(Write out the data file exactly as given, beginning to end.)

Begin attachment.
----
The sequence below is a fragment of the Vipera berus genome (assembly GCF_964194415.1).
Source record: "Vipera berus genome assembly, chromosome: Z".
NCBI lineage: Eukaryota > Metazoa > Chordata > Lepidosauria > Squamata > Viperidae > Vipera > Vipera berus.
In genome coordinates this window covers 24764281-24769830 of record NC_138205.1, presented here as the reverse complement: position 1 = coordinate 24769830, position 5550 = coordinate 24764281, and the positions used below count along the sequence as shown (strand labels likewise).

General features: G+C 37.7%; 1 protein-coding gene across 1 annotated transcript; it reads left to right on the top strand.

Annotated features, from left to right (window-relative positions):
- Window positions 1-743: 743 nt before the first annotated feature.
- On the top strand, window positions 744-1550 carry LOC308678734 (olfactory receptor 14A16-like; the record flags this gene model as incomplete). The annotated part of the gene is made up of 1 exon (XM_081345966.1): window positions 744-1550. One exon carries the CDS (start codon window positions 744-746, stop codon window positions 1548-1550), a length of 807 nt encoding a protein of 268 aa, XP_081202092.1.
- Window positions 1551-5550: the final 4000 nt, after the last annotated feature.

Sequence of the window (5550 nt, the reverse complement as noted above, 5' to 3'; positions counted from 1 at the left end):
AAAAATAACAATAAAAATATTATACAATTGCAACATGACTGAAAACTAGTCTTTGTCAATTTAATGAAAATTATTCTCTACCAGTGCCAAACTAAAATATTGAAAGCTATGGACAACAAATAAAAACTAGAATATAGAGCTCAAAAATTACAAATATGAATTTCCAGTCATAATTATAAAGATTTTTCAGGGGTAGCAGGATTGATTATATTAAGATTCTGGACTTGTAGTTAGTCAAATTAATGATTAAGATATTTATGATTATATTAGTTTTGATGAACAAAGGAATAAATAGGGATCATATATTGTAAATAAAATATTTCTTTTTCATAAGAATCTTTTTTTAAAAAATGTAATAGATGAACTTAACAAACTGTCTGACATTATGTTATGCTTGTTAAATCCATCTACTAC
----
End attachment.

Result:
The sequence below is a fragment of the Vipera berus genome (assembly GCF_964194415.1).
Source record: "Vipera berus genome assembly, chromosome: Z".
NCBI lineage: Eukaryota > Metazoa > Chordata > Lepidosauria > Squamata > Viperidae > Vipera > Vipera berus.
In genome coordinates this window covers 24764281-24769830 of record NC_138205.1, presented here as the reverse complement: position 1 = coordinate 24769830, position 5550 = coordinate 24764281, and the positions used below count along the sequence as shown (strand labels likewise).

General features: G+C 37.7%; 1 protein-coding gene across 1 annotated transcript; it reads left to right on the top strand.

Annotated features, from left to right (window-relative positions):
- Window positions 1-743: 743 nt before the first annotated feature.
- On the top strand, window positions 744-1550 carry LOC308678734 (olfactory receptor 14A16-like; the record flags this gene model as incomplete). The annotated part of the gene is made up of 1 exon (XM_081345966.1): window positions 744-1550. One exon carries the CDS (start codon window positions 744-746, stop codon window positions 1548-1550), a length of 807 nt encoding a protein of 268 aa, XP_081202092.1.
- Window positions 1551-5550: the final 4000 nt, after the last annotated feature.

Sequence of the window (5550 nt, the reverse complement as noted above, 5' to 3'; positions counted from 1 at the left end):
AAAAATAACAATAAAAATATTATACAATTGCAACATGACTGAAAACTAGTCTTTGTCAATTTAATGAAAATTATTCTCTACCAGTGCCAAACTAAAATATTGAAAGCTATGGACAACAAATAAAAACTAGAATATAGAGCTCAAAAATTACAAATATGAATTTCCAGTCATAATTATAAAGATTTTTCAGGGGTAGCAGGATTGATTATATTAAGATTCTGGACTTGTAGTTAGTCAAATTAATGATTAAGATATTTATGATTATATTAGTTTTGATGAACAAAGGAATAAATAGGGATCATATATTGTAAATAAAATATTTCTTTTTCATAAGAATCTTTTTTTAAAAAATGTAATAGATGAACTTAACAAACTGTCTGACATTATGTTATGCTTGTTAAATCCATCTACTAC